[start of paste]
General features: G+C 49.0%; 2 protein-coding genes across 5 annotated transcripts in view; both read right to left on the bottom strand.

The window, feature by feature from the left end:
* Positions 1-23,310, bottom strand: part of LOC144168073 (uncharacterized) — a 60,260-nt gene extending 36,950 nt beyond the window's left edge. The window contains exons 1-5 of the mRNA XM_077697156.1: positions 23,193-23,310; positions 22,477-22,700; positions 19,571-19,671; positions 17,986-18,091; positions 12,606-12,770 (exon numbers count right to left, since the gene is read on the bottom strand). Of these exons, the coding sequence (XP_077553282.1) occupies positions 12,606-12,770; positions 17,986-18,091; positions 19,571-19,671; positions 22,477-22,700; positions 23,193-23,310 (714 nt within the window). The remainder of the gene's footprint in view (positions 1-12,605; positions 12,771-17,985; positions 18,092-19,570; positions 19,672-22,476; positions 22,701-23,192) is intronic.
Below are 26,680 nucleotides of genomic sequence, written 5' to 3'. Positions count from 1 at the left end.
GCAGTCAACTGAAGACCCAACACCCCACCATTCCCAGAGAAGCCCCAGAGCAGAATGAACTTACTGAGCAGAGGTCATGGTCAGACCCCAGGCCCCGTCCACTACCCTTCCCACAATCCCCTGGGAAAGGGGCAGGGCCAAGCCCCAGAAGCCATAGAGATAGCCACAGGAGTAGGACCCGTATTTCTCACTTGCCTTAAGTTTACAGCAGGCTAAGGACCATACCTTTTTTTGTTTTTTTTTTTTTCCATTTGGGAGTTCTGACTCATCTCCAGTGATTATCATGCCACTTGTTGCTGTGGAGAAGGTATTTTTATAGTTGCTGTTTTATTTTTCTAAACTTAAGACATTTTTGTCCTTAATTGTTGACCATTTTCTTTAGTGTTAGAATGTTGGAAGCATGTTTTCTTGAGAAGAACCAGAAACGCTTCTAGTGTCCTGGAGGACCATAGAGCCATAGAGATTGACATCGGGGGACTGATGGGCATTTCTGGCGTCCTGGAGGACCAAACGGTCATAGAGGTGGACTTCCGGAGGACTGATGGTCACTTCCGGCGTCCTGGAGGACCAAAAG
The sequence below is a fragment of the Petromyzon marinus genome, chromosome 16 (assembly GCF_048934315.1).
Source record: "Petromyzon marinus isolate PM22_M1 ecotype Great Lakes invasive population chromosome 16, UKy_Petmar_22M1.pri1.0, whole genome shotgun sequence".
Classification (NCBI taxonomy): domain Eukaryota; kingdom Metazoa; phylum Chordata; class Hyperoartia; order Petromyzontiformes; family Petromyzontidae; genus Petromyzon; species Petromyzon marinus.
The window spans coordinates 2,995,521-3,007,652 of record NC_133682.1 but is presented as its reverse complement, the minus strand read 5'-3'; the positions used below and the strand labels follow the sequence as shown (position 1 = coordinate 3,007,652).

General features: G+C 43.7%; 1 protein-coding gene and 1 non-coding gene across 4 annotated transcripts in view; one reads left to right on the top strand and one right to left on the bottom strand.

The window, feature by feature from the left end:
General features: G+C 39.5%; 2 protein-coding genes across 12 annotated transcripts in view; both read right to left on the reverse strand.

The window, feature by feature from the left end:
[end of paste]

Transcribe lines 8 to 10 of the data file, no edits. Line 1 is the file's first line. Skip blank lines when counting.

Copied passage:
Classification (NCBI taxonomy): domain Eukaryota; kingdom Metazoa; phylum Chordata; class Hyperoartia; order Petromyzontiformes; family Petromyzontidae; genus Petromyzon; species Petromyzon marinus.
The window spans coordinates 2,995,521-3,007,652 of record NC_133682.1 but is presented as its reverse complement, the minus strand read 5'-3'; the positions used below and the strand labels follow the sequence as shown (position 1 = coordinate 3,007,652).

General features: G+C 43.7%; 1 protein-coding gene and 1 non-coding gene across 4 annotated transcripts in view; one reads left to right on the top strand and one right to left on the bottom strand.